May 14, 1991. As corrected May 22, 1991. Rehearing Denied November 4, 1991.
Certiorari from the Court of Appeals, Div. I; Mermon H. Potter, Judge.
Certiorari granted to review the unpublished opinion of the Court of Appeals which affirmed the trial court's grant of summary judgment in favor of appellee. Trial court's ruling was based on the doctrine of election of remedies. Appellant urges that summary judgment was improperly granted insofar as election of remedies is no longer viable after the enactment of 12 O.S.Supp. 1984 § 2008[ 12-2008] (E)(2). HELD: The doctrine of election of remedies has been severely limited by the enactment of Section 2008(E)(2) which permits a party to plead and rely on at trial, inconsistent theories.
CERTIORARI PREVIOUSLY GRANTED; ORDER FOR SUMMARY JUDGMENT REVERSED; COA OPINION VACATED IN PART; CASE REMANDED.
Robert P. Kelly, Kelly Gambill, W. Robert Wilson, Wilson, Payne Hampton, Pawhuska, for appellee.
Denzil D. Garrison, William W. Busby, Garrison, Brown, Carlson Buchanan, Bartlesville, Shockley T. Shoemake, Shoemake Shoemake, Pawhuska, for appellant.
We granted certiorari to review the unpublished opinion of the Court of Appeals which in effect and result upheld the common law doctrine of election of remedies. Because we find this doctrine to be severely limited by the Oklahoma Pleading Code, 12 O.S.Supp. 1984 § 2008[ 12-2008](E)(2), we reverse and remand this case to the trial court for further proceedings.
On July 31, 1984, Howell, as seller, entered into a contract with James, as buyer, for the sale of several oil and gas leases and equipment. The parties agreed to formalize the terms of the contract at a later time. However, in a "memorandum for agreement," the parties agreed to a price of $500,000.00, half of which was to be paid by James when he took possession of the property. James paid the $250,000.00, and took possession of the property. The remaining money was to be paid before March 15, 1985.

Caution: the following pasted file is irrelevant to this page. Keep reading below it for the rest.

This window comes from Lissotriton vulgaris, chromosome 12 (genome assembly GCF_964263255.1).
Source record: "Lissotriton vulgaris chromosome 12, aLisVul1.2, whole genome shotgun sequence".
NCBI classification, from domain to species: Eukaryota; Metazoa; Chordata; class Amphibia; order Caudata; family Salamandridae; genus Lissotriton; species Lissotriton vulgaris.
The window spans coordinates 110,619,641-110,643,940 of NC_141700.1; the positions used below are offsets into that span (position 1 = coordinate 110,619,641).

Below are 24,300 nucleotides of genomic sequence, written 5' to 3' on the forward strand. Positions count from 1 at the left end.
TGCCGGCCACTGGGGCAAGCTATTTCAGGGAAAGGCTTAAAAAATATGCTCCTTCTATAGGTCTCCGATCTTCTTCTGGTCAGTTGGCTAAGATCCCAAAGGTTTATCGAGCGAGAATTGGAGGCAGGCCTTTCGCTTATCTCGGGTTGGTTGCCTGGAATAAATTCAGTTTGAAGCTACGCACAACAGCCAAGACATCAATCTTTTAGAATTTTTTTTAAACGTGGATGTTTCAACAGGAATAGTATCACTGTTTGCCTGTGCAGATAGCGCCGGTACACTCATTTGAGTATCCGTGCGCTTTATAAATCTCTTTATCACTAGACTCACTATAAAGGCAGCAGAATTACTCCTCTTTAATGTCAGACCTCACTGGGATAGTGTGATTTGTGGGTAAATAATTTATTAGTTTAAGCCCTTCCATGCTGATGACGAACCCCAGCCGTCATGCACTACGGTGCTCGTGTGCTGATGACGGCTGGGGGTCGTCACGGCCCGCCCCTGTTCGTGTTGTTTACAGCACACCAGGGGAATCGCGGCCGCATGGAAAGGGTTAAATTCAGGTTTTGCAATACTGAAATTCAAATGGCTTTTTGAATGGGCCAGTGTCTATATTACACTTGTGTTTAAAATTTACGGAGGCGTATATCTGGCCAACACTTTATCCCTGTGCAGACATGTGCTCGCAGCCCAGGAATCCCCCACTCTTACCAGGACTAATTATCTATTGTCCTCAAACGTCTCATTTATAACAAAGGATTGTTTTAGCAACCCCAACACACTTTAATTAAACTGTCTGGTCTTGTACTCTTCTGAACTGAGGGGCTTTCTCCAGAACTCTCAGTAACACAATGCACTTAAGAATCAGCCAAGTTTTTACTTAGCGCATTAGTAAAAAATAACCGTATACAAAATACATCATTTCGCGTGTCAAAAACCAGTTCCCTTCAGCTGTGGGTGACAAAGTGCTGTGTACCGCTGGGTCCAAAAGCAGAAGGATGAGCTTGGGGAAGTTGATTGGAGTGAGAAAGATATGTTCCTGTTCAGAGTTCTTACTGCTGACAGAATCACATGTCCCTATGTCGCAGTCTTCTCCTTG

On August 21, 1984, the parties signed a formal agreement. It is disputed whether this formal agreement accurately reflected the earlier agreement of the parties. James states that he signed the agreement after being told by Howell's attorney that it was identical to the earlier memorandum. While there are many items in the contract which are disputed by the parties, the major question involved the grant of a security interest in the property which was the subject of the contract. Howell contends that a security interest was contemplated by the parties in the memorandum. James disagrees, stating that he never intended the property to be subject to a security interest. Because of these disputes, James refused to pay the remaining $250,000.00 which was due on March 15, 1985, and Howell refused to deliver title to the property.
Thereafter, Howell filed suit, asking for payment under the contract. James filed a counterclaim, seeking reformation of the contract, or rescission thereof, and also setting up the defenses of breach of contract and failure of consideration. The parties agreed to try the issue of reformation first, and to the court as a claim in equity. James' attorney specifically reserved the right to continue with the other claims and defenses after the trial of the reformation issue. After hearing evidence from both parties, the trial judge refused to reform the contract, holding that James had failed to meet the "clear and convincing" standard required for reformation. Thereafter, Howell moved for summary judgment, urging that James could not rely on alternative theories of recovery because of the doctrine of election of remedies. He urged that because judgment had been entered against James with regard to the reformation issue, James was precluded from seeking rescission or asserting breach of contract or failure of consideration, inasmuch as such alternate theories were inconsistent. The trial court agreed and entered judgment against James for $250,000.00 plus interest.